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Tuesday, May 1, 2018

How to Make the Most Out of an Open House as a Buyer

One of the many rites of passage involved in searching for a new home is attending an open house. (Chances are you will be attending many open houses in your search for your perfect home!) Though going to open houses is a helpful, necessary, and even exciting part of the home buying process, it can also be intimidating having groups of people in the same space discussing all of the positive and negative traits of the home you’re assessing.

So how do you break through all of the noise and make the most out of your open house experience?

Here are a few tips to consider when attending open houses and how to get the most out of your open house viewing:

1. Figure out what you need... and what you don’t. Knowing what is important to you in a home is crucial. Open houses can help you decipher what your wants are vs. what your needs are and can also help you understand what is realistic in your price range. For example, you may want a gourmet kitchen, but that may not be an available option in homes within your price range.

2. Don’t just window shop. Remember that you are at an open house to assess the home. Purchasing a house is a major life decision, and one you shouldn’t take lightly, so make sure to investigate every part of a home that could potentially be yours. It’s okay to like the decor and paint colors as they are, however it’s also important to review other aspects of the home and ask questions:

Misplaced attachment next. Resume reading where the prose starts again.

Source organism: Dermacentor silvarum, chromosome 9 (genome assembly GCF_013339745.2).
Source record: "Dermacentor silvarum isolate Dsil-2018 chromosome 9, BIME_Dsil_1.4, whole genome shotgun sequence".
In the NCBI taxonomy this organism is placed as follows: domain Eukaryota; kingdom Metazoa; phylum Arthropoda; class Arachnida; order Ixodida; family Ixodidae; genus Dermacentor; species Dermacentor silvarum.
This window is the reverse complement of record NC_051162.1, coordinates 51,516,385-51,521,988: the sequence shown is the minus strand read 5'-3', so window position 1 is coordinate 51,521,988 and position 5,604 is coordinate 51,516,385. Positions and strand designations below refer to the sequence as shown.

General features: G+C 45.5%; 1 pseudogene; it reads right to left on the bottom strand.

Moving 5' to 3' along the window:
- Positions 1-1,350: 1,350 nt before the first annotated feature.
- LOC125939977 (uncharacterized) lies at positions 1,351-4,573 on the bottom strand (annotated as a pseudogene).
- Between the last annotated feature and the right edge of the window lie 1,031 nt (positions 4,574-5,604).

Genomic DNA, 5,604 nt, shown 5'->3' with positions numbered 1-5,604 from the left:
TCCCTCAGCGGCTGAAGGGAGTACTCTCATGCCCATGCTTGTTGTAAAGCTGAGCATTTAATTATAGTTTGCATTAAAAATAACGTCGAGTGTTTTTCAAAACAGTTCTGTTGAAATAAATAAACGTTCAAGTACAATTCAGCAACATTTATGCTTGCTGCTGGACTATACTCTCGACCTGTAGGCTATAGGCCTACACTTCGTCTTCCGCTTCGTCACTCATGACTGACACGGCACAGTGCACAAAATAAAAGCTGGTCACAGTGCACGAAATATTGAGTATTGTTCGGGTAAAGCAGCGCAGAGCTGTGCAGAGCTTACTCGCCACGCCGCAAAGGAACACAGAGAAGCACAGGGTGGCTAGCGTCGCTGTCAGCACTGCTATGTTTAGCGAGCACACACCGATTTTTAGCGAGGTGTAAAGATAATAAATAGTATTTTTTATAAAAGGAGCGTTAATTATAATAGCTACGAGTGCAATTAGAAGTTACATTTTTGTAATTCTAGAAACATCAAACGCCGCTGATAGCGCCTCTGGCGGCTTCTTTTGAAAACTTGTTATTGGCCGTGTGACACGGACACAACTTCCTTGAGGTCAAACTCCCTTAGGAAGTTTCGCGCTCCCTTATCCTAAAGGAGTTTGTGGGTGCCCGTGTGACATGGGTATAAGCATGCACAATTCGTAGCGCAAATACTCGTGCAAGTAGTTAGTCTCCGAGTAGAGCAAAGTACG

• Windows: Are they new? Will they need to be replaced soon?
  • Roof: Are shingles missing? Is there moss growing?
  • Floors: Is there carpet? Are there hardwood floors underneath?
  • Basement: Is the basement a dry basement? Can you find any damage that has not been repaired?

3. Ask questions. While your agent should be there with you to conduct inquiries at an open house, you should ask questions about the home yourself too. Some good questions to ask the seller’s agent are:
  • Are there any offers in on this home?
  • Why are the sellers moving?
  • When was the house built? Have there been any updates?
  • What are the neighbors like?
  • Where are the schools? How are they rated?
4. Look past aesthetics. It's hard to ignore shag carpet and orange paint, but getting hung up on aspects of a home that can easily be changed can sometimes keep you from seeing the potential a home has. Finding a home that is older, for example, doesn’t mean that it can’t be updated. Overlook outdated decor and pay attention instead to the structure, and other aspects you can’t change, like the neighborhood.

5. Check out the neighborhood. You want to be sure you feel comfortable in the surrounding area of your new home. Drive (or walk) around the home and see what the neighbors are like. Are there people walking around? Are there a lot of families? These are all questions easily answered by taking a look around to see if it’s a place where you can envision living on your own or with your family.

6. Don’t look at too many homes in one day. If you’re ready to start placing offers on homes, be sure not to schedule too many open houses in one day. This is a good way to miss small details, and potentially forget important information you’re looking for or that you mean to ask about. Homes will blend into one another and you may not be able to decipher which one you loved and which one you hated. A good limit is two in one day.

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